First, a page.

Background: Descriptions of the effects of moderate alcohol consumption during pregnancy on adverse pregnancy outcomes have been inconsistent.
Objective: To review systematically and perform meta-analyses on the effect of maternal alcohol exposure on the risk of low birthweight, preterm birth and small for gestational age (SGA).
Search strategy: Using Medical Subject Headings, a literature search of MEDLINE, EMBASE, CINAHL, CABS, WHOlist, SIGLE, ETOH, and Web of Science between 1 January 1980 and 1 August 2009 was performed followed by manual searches.
Selection criteria: Case-control or cohort studies were assessed for quality (STROBE), 36 available studies were included.
Data collection and analysis: Two reviewers independently extracted the information on low birthweight, preterm birth and SGA using a standardised protocol. Meta-analyses on dose-response relationships were performed using linear as well as first-order and second-order fractional polynomial regressions to estimate best fitting curves to the data.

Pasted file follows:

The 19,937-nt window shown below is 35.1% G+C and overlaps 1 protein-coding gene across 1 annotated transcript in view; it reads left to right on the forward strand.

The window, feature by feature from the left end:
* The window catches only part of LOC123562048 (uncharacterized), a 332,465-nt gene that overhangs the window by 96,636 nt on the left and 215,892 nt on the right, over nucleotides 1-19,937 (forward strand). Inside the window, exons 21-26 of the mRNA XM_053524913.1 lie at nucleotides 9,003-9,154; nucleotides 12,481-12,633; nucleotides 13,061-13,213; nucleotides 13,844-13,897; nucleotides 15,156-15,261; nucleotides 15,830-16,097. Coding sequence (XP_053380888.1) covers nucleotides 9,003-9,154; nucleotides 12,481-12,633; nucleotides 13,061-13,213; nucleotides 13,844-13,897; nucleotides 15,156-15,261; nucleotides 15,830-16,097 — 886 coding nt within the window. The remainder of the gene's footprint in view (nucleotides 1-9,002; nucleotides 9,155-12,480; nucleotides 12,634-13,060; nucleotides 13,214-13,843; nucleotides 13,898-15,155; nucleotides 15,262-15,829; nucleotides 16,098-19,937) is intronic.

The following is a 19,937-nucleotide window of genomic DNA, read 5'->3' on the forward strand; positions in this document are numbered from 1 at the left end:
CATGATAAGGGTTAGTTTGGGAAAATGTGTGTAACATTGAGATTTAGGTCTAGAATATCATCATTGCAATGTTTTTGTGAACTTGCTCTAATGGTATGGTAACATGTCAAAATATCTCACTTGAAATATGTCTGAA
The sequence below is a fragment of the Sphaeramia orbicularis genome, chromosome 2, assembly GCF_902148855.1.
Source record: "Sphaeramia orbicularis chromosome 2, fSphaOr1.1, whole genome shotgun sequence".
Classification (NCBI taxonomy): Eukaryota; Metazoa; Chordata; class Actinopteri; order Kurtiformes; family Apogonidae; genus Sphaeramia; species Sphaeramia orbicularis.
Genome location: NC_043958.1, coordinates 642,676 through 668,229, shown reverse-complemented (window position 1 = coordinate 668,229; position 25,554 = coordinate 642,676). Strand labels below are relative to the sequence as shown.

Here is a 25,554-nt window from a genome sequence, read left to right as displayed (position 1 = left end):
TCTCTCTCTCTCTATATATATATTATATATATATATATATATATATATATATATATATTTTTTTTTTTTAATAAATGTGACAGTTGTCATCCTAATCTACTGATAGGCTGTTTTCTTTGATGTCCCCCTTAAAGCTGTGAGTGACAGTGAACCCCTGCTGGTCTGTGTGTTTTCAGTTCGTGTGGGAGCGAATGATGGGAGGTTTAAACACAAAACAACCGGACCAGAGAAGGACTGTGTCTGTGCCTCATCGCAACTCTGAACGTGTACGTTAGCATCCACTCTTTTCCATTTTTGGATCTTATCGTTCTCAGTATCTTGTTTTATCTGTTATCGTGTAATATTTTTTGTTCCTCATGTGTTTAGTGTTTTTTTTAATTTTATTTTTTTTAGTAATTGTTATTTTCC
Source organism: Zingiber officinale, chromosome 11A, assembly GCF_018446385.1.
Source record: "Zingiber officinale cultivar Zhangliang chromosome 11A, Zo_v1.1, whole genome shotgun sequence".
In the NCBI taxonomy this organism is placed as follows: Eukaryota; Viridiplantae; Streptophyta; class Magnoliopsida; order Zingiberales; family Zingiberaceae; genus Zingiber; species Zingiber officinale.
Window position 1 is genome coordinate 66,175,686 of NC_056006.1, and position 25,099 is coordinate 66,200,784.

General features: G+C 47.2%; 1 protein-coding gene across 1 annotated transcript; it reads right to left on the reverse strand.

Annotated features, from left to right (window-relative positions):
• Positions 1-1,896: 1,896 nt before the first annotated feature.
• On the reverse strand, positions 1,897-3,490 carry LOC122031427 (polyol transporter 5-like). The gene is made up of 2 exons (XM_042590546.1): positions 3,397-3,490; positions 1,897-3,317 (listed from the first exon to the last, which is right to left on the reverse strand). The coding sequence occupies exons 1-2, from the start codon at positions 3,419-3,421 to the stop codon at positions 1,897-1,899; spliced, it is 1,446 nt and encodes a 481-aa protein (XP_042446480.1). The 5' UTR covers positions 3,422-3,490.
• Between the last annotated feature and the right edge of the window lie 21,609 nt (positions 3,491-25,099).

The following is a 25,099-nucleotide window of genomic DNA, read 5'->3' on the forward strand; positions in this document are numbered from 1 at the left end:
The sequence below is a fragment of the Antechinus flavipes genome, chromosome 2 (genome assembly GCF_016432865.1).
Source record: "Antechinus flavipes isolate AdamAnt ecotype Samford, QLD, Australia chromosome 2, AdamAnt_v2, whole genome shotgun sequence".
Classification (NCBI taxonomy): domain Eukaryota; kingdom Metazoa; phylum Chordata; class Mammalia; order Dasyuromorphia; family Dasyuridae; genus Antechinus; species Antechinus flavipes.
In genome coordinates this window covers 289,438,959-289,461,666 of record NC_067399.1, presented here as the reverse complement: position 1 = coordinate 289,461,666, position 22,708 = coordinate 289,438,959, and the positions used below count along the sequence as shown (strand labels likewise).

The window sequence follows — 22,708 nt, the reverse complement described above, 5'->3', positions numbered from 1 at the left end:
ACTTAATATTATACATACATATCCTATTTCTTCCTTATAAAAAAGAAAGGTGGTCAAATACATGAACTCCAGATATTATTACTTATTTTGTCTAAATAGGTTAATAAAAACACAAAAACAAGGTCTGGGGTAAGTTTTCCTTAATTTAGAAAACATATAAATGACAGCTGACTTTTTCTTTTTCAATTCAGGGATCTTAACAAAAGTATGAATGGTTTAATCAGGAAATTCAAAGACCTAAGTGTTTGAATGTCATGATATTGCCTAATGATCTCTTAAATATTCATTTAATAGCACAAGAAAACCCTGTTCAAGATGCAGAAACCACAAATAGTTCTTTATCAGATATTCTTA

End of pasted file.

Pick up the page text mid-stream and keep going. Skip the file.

Main results: Compared with abstainers, the overall dose-response relationships for low birthweight and SGA showed no effect up to 10 g pure alcohol/day (an average of about 1 drink/day) and preterm birth showed no effect up to 18 g pure alcohol/day (an average of 1.5 drinks/day); thereafter, the relationship showed a monotonically increasing risk for increasing maternal alcohol consumption. Moderate consumption during pre-pregnancy was associated with reduced risks for all outcomes.
Conclusions: Dose-response relationship indicates that heavy alcohol consumption during pregnancy increases the risks of all three outcomes whereas light to moderate alcohol consumption shows no effect. Preventive measures during antenatal consultations should be initiated.
© 2011 The Authors BJOG An International Journal of Obstetrics and Gynaecology © 2011 RCOG.